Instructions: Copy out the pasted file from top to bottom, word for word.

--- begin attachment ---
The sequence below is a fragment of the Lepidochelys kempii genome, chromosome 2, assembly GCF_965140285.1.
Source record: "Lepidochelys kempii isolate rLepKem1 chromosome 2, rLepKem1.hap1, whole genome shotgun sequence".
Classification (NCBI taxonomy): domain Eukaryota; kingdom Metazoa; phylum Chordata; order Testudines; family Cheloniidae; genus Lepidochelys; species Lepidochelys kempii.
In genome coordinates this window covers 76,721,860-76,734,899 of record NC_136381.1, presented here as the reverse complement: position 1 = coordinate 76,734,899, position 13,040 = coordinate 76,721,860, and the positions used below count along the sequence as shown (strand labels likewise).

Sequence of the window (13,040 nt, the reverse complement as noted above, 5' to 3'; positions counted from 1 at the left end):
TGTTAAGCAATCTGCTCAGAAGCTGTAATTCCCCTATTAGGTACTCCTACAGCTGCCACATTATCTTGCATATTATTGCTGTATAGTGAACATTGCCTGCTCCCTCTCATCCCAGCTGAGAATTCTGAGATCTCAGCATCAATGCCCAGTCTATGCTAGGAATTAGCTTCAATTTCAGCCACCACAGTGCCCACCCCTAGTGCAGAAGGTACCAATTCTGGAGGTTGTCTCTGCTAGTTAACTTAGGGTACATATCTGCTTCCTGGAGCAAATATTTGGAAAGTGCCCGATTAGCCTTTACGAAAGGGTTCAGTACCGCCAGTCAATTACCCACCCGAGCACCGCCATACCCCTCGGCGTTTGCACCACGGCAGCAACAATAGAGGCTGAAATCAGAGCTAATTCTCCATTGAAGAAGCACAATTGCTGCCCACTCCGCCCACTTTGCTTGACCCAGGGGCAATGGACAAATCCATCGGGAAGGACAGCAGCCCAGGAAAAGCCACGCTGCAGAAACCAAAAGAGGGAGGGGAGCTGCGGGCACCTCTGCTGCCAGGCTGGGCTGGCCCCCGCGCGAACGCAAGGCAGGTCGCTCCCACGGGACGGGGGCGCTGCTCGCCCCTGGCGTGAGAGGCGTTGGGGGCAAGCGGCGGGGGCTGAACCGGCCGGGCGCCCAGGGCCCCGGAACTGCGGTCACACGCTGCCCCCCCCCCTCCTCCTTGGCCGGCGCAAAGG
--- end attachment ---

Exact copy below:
The sequence below is a fragment of the Lepidochelys kempii genome, chromosome 2, assembly GCF_965140285.1.
Source record: "Lepidochelys kempii isolate rLepKem1 chromosome 2, rLepKem1.hap1, whole genome shotgun sequence".
Classification (NCBI taxonomy): domain Eukaryota; kingdom Metazoa; phylum Chordata; order Testudines; family Cheloniidae; genus Lepidochelys; species Lepidochelys kempii.
In genome coordinates this window covers 76,721,860-76,734,899 of record NC_136381.1, presented here as the reverse complement: position 1 = coordinate 76,734,899, position 13,040 = coordinate 76,721,860, and the positions used below count along the sequence as shown (strand labels likewise).

Sequence of the window (13,040 nt, the reverse complement as noted above, 5' to 3'; positions counted from 1 at the left end):
TGTTAAGCAATCTGCTCAGAAGCTGTAATTCCCCTATTAGGTACTCCTACAGCTGCCACATTATCTTGCATATTATTGCTGTATAGTGAACATTGCCTGCTCCCTCTCATCCCAGCTGAGAATTCTGAGATCTCAGCATCAATGCCCAGTCTATGCTAGGAATTAGCTTCAATTTCAGCCACCACAGTGCCCACCCCTAGTGCAGAAGGTACCAATTCTGGAGGTTGTCTCTGCTAGTTAACTTAGGGTACATATCTGCTTCCTGGAGCAAATATTTGGAAAGTGCCCGATTAGCCTTTACGAAAGGGTTCAGTACCGCCAGTCAATTACCCACCCGAGCACCGCCATACCCCTCGGCGTTTGCACCACGGCAGCAACAATAGAGGCTGAAATCAGAGCTAATTCTCCATTGAAGAAGCACAATTGCTGCCCACTCCGCCCACTTTGCTTGACCCAGGGGCAATGGACAAATCCATCGGGAAGGACAGCAGCCCAGGAAAAGCCACGCTGCAGAAACCAAAAGAGGGAGGGGAGCTGCGGGCACCTCTGCTGCCAGGCTGGGCTGGCCCCCGCGCGAACGCAAGGCAGGTCGCTCCCACGGGACGGGGGCGCTGCTCGCCCCTGGCGTGAGAGGCGTTGGGGGCAAGCGGCGGGGGCTGAACCGGCCGGGCGCCCAGGGCCCCGGAACTGCGGTCACACGCTGCCCCCCCCCCTCCTCCTTGGCCGGCGCAAAGG